919 South Arch Street
Marion County, Missouri
William Black of 919 South Arch Street, Hannibal, Missouri, is one of the few ex-slaves living in Marion County. He is now about eighty-five years old, and has lived his entire life in Marion, Monroe, and Ralls Counties.
The following story is related by William Black:
“My mother and father came from Virginia. I don’t know how old I am, but I have had one birthday and the rest aniversities. I think I am about eighty-five years old. I was born in slavery and when I was eight years old was bonded out to Mr. Sam Briggs of New London. Mr. Briggs was a good master and I had little to do. My duty was to take his children to school and go after them in the evening. In the mean time I just piddled around in de fields.
“In the evening when the work was all done we would sit around and play marbles and sing songs. We made our songs up as we went along. Sometimes there would be a corn shucking and that is when we had a good time, but we always shucked a lot of that corn.
“I did not go to school any and today I do not even have the sense of writing at all. Unless someone guides my hand I cannot make a mark. I wish I wasn’t so old now so I could go to school and learn how to read and write.
“I remember one day when the master was gone, we darkies thought we would have a party. I guess the master knew we were going to have one, because that night, when we was all having a good time, my sister said to me, ‘Bill, over there is old master Sam.’ He had dressed up to look like us and see what we was up to. Master Sam didn’t do anything to us that time because he had too good a time his-self.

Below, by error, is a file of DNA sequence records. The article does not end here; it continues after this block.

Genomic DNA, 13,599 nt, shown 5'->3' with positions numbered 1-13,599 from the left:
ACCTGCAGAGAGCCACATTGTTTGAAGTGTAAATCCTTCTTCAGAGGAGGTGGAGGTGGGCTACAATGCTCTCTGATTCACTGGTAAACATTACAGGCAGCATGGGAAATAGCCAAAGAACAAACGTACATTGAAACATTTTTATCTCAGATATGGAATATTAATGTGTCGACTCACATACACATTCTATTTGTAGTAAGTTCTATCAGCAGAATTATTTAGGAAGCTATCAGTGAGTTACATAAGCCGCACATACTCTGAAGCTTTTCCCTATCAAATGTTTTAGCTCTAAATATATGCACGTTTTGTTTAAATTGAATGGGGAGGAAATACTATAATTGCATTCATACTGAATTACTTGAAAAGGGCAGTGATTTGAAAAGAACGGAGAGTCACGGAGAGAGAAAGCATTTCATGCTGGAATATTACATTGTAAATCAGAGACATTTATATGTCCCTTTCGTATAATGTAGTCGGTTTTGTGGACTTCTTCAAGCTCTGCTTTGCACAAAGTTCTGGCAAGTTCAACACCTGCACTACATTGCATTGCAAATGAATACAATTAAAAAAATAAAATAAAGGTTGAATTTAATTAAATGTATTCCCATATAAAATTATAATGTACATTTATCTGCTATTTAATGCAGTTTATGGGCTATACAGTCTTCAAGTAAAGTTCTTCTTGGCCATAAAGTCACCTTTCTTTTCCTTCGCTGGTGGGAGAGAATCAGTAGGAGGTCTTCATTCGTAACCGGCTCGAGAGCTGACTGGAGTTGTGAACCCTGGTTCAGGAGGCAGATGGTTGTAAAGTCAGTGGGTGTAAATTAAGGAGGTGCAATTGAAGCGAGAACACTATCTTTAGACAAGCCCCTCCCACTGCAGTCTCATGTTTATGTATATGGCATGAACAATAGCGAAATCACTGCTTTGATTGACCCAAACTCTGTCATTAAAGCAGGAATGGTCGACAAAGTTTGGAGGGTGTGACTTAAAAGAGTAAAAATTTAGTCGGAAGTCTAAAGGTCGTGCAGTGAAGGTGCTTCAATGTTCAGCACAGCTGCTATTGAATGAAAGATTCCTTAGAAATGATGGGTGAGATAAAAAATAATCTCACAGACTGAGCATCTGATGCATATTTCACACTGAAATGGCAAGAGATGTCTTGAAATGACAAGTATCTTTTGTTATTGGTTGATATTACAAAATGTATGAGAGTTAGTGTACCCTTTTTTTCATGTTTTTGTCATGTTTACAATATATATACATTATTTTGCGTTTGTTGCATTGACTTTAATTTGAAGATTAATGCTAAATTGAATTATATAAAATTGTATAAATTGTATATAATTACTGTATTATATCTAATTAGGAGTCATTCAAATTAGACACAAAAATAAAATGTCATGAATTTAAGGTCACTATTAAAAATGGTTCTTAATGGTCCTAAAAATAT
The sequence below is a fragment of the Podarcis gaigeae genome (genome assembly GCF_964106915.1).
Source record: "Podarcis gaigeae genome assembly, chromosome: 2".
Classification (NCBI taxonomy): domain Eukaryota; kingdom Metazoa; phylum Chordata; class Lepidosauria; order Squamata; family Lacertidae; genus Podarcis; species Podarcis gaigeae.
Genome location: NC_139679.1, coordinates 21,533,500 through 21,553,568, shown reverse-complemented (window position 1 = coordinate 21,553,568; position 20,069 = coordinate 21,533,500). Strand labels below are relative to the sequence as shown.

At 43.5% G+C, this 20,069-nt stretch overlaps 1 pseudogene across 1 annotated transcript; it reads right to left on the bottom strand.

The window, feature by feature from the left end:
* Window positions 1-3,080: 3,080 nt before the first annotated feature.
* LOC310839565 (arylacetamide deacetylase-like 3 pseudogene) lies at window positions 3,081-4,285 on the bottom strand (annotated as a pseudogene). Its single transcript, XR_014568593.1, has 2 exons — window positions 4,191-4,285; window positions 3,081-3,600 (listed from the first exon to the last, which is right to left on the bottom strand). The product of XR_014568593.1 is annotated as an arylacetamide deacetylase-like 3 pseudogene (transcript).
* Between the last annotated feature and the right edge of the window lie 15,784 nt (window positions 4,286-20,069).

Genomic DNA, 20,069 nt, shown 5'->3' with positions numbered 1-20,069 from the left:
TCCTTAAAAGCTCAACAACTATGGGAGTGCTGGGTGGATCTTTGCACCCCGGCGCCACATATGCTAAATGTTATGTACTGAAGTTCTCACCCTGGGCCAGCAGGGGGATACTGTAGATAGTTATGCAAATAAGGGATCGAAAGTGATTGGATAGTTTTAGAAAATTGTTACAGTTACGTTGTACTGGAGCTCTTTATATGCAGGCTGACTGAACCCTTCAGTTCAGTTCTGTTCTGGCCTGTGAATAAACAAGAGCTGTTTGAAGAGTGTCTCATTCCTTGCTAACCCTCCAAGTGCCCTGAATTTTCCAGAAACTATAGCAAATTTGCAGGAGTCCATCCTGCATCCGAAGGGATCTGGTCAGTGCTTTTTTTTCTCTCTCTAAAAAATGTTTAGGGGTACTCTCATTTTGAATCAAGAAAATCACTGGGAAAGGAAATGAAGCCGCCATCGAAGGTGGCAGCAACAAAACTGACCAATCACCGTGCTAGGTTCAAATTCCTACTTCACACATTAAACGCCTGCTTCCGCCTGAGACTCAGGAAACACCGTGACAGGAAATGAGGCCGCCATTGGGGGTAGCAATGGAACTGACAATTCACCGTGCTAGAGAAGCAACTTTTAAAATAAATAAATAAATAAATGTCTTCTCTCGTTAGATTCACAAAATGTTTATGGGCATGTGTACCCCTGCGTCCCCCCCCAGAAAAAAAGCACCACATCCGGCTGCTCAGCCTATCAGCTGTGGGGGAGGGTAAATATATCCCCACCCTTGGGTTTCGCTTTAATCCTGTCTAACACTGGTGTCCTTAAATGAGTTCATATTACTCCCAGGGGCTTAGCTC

“At the age of thirteen my sister was bonded out to some man who was awful mean, she was a bad girl too. After we were freed she told me all about her old master. She said., ‘One Christmas my master was drunk and I went to wish him a merry Christmas and get some candy. He hit at me and I ducked and run around the house so fast that I burnt the grass around the house and I know that there ain’t any grass growing there yet.’
“When we was freed our master did not give us anything, but some clothes and five dollars. He told us we could stay if we wanted to, but we was so glad to be free that we all left him. He was a good man though.
“Durin’ de war we could not leave our master’s house to go to the neighbors without a pass. If we didn’t have a pass the paddyrollers would get us and kill us or take us away.
“After we was given our freedom we could vote, but some of us never did. To this day I have never voted. The government has been as good to us as they could. I get ten dollars a month and I think I should have more, but I know they are giving us all they can and some day they will give us ex-slaves more.
“I am glad that we have our churches and schools. We don’t have any business being with the good white people. They are cultured and we are not, but some day we will be as good and they will be glad to have us around them more. Just because we are black is no sign that we aren’t good niggers. “I don’t like the way the younger generation is doin’. As my neighbors say, ‘the devil is getting them and it won’t be long before he will come and get them all.’ When I was young we didn’t act like they do now-a-days. We didn’t get drunk and stay that way and kill each other. The good Lord is going to do something to all of them. Mark my word.
“I can’t remember some of the songs we sung, but when we were freed we sang ‘Master’s Body is Moulding in the Gravel, and I know some of them are.”
William Black lives by himself in a house owned by his daughter. He is unable to do any kind of manual labor and has not done any kind of work for about five years. He states that he is active in all religious affairs and attends church regularly. He is one of the few persons living in Marion County who raises tobacco. His garden plot, five feet by ten feet, is close to his house.